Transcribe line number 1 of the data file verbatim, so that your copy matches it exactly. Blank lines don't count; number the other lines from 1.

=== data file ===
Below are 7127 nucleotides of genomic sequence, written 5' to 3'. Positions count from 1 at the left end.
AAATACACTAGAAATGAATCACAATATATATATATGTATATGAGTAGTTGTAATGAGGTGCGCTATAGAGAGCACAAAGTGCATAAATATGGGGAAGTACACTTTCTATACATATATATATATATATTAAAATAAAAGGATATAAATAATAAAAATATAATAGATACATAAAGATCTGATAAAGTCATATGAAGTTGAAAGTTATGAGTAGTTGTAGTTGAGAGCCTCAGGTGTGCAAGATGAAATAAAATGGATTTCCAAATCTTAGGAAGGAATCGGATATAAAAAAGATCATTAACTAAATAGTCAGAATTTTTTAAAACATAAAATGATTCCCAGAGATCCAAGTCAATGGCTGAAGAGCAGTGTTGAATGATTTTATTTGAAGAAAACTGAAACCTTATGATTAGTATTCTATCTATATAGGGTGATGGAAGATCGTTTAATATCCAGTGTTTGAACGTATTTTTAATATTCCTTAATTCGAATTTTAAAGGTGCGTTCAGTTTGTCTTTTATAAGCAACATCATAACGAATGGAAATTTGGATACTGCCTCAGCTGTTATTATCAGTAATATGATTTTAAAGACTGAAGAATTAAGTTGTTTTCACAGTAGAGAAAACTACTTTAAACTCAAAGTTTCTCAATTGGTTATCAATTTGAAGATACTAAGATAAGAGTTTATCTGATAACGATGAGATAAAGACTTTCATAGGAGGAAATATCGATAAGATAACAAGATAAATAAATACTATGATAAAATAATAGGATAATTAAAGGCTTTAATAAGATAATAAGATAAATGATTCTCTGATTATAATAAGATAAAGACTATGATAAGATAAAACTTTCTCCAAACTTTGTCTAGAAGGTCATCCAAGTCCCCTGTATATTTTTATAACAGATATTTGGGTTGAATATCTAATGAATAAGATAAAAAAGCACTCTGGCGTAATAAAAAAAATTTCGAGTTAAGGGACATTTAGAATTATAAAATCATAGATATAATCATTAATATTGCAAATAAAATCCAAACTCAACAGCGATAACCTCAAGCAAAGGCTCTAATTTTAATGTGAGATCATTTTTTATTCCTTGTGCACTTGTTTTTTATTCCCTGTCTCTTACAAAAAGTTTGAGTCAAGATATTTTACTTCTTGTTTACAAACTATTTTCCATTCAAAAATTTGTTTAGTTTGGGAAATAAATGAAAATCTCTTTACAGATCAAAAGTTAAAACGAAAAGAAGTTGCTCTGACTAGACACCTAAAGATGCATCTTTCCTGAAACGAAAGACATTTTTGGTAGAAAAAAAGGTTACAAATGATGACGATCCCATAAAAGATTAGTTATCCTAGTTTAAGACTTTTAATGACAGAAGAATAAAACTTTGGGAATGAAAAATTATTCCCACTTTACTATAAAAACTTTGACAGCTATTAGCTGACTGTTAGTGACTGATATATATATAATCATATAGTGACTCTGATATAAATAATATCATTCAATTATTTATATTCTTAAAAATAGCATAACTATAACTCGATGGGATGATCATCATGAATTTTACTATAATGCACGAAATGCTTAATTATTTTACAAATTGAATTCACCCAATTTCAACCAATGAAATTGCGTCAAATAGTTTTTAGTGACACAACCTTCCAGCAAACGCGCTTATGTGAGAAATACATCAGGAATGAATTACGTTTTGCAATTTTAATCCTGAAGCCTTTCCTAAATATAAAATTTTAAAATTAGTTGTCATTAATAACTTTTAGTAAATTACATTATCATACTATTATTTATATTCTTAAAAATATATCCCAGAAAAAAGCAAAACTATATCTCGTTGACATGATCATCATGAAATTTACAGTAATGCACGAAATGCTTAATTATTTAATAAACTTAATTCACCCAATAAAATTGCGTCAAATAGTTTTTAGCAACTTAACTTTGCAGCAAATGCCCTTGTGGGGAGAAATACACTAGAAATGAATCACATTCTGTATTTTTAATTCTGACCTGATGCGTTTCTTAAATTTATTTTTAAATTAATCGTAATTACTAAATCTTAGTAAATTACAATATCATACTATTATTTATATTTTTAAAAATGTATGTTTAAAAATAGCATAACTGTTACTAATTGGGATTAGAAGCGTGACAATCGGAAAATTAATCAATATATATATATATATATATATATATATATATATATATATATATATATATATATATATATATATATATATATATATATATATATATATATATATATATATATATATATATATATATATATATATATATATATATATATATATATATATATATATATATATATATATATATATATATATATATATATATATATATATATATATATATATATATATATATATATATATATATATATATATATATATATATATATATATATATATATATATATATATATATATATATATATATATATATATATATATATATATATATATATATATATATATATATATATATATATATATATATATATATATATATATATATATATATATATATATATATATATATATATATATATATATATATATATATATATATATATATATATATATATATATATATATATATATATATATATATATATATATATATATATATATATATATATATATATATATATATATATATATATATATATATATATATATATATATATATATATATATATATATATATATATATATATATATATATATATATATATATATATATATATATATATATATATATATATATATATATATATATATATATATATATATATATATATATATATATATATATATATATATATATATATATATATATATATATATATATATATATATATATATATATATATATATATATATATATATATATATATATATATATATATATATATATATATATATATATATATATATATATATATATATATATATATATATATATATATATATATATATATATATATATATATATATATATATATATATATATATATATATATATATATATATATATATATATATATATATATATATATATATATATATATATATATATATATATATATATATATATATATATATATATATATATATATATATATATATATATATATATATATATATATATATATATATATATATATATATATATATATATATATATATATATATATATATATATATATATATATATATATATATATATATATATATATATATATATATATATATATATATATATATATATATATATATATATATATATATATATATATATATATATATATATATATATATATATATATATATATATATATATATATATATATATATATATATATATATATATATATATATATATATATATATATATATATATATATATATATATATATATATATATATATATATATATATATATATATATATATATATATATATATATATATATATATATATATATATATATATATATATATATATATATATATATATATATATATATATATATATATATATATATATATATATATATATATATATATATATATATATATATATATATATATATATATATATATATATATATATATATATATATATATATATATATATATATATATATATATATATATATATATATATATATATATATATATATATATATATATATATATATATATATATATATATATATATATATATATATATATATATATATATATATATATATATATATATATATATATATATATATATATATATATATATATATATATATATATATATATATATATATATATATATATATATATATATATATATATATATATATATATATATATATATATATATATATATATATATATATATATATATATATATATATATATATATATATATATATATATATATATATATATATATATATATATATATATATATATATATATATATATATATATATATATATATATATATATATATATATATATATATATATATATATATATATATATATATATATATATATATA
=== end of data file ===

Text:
Below are 7127 nucleotides of genomic sequence, written 5' to 3'. Positions count from 1 at the left end.